When plans for the InterContinental Hotel were first announced in the early 1990s, they caused quite a stir among the heritage community.
Conservationists decried the fact that the hotel would be situated amidst a row of 1920s shophouses, in the heart of the arts and cultural district of Bugis/Bras Basah. Most hotel development at the time was confined to the Orchard or CBD area, and the InterContinental was seen as an unwanted encroachment of commercialism.
But truth be told, they were always fighting a losing battle. The decision to develop had already been made back in 1989, when the URA launched a sale of site program involving four parcels of land spanning Bugis Street and Albert Street. Bugis was seen as an ideal candidate for redevelopment, because many of the hotels in the area were in a state of disrepair. It was hoped that the new mixed-use development, comprising a shopping mall, a hotel and an office tower, would reinvigorate the area.
As part of the conditions of purchase, the developer had undertaken to maintain the old shophouses along Malabar, Malay, and Hylam Streets. However, these were later found to be structurally unsound, and permission was given to demolish them. Bugis City Holdings subsequently rebuilt the old facades as per the scale and street patterns of the original, enclosed them in glass covering with air conditioning. The result is Bugis Junction as we know it today.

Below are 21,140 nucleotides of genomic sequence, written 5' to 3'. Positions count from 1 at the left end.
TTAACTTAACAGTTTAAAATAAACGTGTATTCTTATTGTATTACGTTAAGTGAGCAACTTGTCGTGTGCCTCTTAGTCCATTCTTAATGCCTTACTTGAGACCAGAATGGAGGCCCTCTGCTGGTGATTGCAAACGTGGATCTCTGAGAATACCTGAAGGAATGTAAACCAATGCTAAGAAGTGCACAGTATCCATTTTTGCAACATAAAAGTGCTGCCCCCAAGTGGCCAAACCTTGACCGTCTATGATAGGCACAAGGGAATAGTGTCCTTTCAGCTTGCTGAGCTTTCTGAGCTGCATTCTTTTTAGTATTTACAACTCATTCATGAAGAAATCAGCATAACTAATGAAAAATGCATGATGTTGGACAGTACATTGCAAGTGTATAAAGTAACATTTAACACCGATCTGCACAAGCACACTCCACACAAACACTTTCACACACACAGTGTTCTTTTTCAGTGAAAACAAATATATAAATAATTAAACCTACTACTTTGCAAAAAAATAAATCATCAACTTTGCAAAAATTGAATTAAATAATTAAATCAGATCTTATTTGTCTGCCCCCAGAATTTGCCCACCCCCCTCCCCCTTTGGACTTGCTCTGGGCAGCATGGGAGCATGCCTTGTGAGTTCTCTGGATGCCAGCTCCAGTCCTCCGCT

Whether this should be seen as a triumph or travesty of conservation depends on who you ask. Purists will dismiss Bugis Junction as a latter day Ship of Theseus- an artificial, sanitized, climate-controlled abomination that doesn’t have a trace of the original in it (since the shophouses were rebuilt, they were not gazetted as conservation buildings).
Pragmatists will point to the subsequent rejuvenation of the Bugis area and the fact that it now hosts more than 20 historic sites, national monuments and museums as proof that redevelopment can harmoniously blend old and new in a sustainable manner.
As for me? Man, I’m just here to review a hotel.
|📋 In This Review|
|🏨 Other Staycation Reviews|
|Andaz Singapore | Crowne Plaza Changi Airport | Conrad Singapore | Hilton Singapore | Hotel 81 Tristar | Hotel Soloha | Mandarin Orchard | Marina Bay Sands | Outpost Hotel | Raffles Hotel | The Capitol Kempinski | The Barracks Hotel | The Fullerton Hotel | W Hotel Sentosa Cove | YOTELAIR Changi Airport|